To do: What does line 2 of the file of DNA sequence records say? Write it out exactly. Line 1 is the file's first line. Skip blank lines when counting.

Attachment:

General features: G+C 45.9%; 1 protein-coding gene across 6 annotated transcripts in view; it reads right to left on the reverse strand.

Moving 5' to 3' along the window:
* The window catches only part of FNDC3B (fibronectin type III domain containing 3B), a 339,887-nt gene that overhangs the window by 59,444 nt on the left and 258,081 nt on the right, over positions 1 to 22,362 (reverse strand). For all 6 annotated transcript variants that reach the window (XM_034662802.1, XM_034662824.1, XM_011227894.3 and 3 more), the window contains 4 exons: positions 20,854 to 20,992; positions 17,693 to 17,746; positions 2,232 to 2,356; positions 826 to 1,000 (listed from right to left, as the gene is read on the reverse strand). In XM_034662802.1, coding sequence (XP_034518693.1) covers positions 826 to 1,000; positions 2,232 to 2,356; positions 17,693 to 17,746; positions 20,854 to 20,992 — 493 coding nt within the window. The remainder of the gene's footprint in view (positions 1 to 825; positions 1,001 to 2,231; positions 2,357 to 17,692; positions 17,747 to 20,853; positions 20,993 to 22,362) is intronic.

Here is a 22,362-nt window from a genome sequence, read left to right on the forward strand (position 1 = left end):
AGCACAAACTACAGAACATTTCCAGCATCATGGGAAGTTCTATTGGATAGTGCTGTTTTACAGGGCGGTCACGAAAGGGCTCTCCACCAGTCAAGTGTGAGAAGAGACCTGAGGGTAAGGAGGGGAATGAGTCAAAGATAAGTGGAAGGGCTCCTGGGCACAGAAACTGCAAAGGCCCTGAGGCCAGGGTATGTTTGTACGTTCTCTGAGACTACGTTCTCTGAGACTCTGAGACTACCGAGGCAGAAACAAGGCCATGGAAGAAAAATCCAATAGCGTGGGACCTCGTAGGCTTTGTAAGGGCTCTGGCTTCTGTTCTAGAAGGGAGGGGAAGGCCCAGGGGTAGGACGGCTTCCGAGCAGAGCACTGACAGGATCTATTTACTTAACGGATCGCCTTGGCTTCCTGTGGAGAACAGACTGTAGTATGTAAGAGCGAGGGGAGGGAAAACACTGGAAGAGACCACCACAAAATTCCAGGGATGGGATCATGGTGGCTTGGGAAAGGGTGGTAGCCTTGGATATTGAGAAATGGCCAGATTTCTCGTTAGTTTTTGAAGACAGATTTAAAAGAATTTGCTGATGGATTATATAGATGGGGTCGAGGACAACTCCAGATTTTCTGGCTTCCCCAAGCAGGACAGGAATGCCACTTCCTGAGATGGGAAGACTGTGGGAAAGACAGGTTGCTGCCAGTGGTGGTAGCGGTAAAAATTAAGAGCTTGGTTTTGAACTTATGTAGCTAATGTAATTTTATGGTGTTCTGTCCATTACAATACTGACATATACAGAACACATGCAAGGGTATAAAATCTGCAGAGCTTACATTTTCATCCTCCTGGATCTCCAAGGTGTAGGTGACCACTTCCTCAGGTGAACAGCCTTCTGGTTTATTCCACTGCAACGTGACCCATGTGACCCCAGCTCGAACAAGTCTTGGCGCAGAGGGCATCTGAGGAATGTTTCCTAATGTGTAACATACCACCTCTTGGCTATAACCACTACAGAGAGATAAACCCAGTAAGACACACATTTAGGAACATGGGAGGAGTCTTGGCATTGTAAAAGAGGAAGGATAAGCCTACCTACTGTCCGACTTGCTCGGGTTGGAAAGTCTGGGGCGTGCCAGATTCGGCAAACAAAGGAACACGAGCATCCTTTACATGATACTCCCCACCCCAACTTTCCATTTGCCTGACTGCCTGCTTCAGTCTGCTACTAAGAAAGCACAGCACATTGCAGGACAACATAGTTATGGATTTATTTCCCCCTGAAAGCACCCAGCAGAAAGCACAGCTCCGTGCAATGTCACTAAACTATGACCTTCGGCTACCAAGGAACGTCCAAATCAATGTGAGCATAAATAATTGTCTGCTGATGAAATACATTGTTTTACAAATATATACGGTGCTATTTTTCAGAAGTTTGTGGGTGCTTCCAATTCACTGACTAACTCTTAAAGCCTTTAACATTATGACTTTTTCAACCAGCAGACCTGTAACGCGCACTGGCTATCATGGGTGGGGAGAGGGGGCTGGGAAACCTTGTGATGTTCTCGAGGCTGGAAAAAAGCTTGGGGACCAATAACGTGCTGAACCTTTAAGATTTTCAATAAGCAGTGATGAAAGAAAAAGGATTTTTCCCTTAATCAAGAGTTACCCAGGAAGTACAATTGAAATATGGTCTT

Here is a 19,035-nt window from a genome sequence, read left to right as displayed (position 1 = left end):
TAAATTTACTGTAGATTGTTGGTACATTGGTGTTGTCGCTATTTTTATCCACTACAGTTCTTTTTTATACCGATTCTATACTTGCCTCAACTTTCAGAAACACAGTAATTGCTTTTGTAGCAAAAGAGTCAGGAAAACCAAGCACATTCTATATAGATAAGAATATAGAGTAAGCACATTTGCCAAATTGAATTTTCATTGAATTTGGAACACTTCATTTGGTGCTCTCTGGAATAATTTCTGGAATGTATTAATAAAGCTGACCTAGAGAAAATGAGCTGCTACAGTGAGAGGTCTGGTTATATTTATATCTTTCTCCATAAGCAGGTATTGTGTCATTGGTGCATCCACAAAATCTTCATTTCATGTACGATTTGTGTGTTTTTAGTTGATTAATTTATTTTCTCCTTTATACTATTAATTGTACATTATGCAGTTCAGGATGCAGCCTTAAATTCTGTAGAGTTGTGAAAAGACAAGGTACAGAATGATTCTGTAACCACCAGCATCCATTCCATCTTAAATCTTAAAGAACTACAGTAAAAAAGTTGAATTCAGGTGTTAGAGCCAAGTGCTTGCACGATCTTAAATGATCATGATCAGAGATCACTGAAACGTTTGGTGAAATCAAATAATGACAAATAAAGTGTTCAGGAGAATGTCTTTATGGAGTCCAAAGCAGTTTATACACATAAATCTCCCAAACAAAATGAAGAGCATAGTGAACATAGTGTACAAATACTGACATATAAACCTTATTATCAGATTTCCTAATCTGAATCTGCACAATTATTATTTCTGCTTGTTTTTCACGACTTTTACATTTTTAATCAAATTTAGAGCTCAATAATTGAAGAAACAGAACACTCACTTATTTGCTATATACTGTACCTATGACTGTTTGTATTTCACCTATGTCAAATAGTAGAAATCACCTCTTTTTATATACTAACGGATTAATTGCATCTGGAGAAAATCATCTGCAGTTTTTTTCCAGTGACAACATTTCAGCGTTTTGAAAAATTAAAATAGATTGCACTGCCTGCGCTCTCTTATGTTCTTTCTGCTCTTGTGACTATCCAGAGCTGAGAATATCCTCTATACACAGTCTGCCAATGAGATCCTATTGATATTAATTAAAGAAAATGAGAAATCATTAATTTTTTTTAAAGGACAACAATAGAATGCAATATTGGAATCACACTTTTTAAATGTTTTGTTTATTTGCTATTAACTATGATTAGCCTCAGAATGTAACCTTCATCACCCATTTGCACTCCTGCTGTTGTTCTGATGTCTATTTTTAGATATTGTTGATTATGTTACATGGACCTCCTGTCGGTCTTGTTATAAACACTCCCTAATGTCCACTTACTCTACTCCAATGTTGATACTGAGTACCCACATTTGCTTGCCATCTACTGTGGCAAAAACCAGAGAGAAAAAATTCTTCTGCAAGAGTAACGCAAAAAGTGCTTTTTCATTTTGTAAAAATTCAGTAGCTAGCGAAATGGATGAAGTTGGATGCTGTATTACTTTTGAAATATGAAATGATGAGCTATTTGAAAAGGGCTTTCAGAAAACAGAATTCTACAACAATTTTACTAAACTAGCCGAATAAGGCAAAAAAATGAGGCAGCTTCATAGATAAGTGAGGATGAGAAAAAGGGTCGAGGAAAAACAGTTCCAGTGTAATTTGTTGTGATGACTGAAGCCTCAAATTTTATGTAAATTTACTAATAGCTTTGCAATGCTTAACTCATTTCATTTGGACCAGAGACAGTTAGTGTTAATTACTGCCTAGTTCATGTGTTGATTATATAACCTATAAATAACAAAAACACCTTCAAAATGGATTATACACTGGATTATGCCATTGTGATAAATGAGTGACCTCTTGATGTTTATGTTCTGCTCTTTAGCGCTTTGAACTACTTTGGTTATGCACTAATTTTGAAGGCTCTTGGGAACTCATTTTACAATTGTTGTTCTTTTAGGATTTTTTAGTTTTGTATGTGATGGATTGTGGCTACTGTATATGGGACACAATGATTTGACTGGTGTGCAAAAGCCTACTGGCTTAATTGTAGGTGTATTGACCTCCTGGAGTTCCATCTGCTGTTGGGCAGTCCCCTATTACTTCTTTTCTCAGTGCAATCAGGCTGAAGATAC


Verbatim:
Moving 5' to 3' along the window: